forest (Olga Danylenko/

Inventory management system streamlines foresters' field work

The digitization of inventory and maintenance processes is helping Michigan better manage its 4 million acres of state forests.

About 150 foresters regularly use the Michigan Forest Inventory (MiFI) system to manage the state's forests, collecting data on tree types and making recommendations for prescribing controlled burns, preserving habitat, improving hiking trails or scheduling timber sales. Originally launched in 2014 as an application on state-owned desktops, laptops and Windows 10 tablets, MiFI is getting ready for an update this year so that iOS and Android users can access the app from their personal devices.

“It’s going to open up our ability to utilize different field hardware,” said Jason Stephens, state forest inventory specialist at the Michigan Department of Natural Resources’ (DNR) Forest Resources Division. “We need to modernize our field hardware and shrink it down in size. Our folks carry a lot of 10-inch Windows tablets in the field right now, and they have a strong desire for smaller field devices for doing our field GPS and GIS work.”

For now, foresters can use MiFI to electronically evaluate parcels; measure forest density, type and age; record details about the health of the area; update data on infrastructure such as roads and bridges; and electronically update the timber sale system when stands of trees -- contiguous communities of trees that are often alike in type, age and size -- are ready for commercial harvest.

“We had an antiquated process around generating the paperwork or the contracts for that part of our business, and it required a lot of extra data entry by our folks,” Stephens said of the timber sales. “By being in GIS, we leveraged that spatial information into that proposal and now are able to eliminate a significant amount of time it takes our folks to go through that part of the process.”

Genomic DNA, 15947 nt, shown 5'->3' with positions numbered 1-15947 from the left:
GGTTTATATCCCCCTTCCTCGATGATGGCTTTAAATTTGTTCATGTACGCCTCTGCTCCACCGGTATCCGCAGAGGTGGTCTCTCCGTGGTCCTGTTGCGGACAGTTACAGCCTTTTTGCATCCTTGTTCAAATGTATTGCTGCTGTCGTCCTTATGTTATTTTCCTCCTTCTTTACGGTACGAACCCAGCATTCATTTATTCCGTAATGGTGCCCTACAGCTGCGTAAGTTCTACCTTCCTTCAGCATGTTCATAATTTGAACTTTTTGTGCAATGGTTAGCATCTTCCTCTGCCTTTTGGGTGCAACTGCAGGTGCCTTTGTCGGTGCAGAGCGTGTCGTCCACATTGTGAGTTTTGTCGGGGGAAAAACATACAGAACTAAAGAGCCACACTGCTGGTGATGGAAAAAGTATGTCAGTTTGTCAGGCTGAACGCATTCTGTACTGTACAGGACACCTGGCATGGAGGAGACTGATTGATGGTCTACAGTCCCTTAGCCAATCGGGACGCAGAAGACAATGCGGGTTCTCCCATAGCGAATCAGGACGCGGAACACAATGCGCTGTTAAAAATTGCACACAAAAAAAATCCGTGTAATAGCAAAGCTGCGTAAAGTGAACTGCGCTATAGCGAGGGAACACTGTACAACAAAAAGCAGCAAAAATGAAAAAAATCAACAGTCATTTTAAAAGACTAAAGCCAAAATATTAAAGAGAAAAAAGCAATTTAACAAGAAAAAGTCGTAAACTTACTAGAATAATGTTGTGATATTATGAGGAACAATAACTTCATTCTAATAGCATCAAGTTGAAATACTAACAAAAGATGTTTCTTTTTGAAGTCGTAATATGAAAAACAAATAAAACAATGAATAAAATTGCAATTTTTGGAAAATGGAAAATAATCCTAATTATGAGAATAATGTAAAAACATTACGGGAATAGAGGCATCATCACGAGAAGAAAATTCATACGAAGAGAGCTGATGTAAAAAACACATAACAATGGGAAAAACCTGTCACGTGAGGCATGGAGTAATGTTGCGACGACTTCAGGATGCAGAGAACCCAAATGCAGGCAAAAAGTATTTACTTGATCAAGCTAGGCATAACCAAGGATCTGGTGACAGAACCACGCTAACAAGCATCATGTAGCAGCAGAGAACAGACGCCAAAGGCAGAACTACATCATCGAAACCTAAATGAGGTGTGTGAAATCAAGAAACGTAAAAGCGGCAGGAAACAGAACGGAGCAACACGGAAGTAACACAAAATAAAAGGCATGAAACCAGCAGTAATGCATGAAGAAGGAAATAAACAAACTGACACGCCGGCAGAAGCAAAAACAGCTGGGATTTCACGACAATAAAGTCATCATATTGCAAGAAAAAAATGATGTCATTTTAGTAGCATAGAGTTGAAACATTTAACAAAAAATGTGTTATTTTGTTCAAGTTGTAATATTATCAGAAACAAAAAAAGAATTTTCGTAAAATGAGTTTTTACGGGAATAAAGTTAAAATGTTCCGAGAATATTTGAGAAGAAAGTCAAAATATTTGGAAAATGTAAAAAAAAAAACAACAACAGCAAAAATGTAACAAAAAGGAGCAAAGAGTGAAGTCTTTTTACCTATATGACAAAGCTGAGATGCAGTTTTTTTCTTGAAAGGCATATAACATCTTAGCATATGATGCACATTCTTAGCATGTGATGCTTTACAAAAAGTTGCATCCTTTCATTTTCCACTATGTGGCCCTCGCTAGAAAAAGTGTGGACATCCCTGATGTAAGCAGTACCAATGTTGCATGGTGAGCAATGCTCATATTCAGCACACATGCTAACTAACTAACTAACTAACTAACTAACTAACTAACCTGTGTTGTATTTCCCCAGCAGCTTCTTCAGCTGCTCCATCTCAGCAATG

Before MiFI, the department used a forest inventory software system built on a customized Esri ArcMap platform. Although it centralized data and was relatively easy to manage, it included business practices from the early 2000s that DNR was not going to fully adopt, Stephens said. Additionally, the custom programming used some outdated language, making it tough to update the platform without hiring a programmer to change the code.

With MiFI, users can view and edit DNR’s SQL database through a web-based Esri ArcGIS platform.

“It’s a very straightforward web map of the state of Michigan that has outlines for where the state-managed lands [are] -- primarily our state forests but also our state park and game area lands,” Stephens said. “Similar to any web-based map … you can pinch-zoom in or roll in with your mouse, and the closer you get, more of the data appears.”

Editing has two aspects. First, there’s spatial editing in which users decide what areas qualify as a stand or whether multiple areas should be merged into one. The spatial tools can fine-tune management and ownership, so that when the state disposes of parcels, foresters can manage the information with MiFI.

Second, the attributes that users ascribe to the stand-level or treatment data are primarily in drop-down menus, but they can also enter comments.

“For example, if we’re going to propose a harvest near a recreation trail, we may be able to shape and show the boundary, how it’s going to sit relative to that recreational site,” Stephens said. “In the comments, we would describe measures that we’re going to take to mitigate any significant impacts on the recreation.”

A big benefit of the system is time savings, he said. Before, state foresters spent about 40 percent of their time over a 12-month period on inventory.

“I probably spent a third of my time on the phone with individuals that were managing this information, and now I’m like the old Maytag repairman in the commercials who doesn’t answer his phone,” Stephens said. “I’ve moved on to other projects, so I don’t quite have his luxuries of sleeping on the job or anything, but the folks that used to do the support of staff, answering basic questions of how to get from Point A to B in the process, now are able to focus on more important questions and do a higher level of work in managing the forest.”

About the Author

Stephanie Kanowitz is a freelance writer based in northern Virginia.

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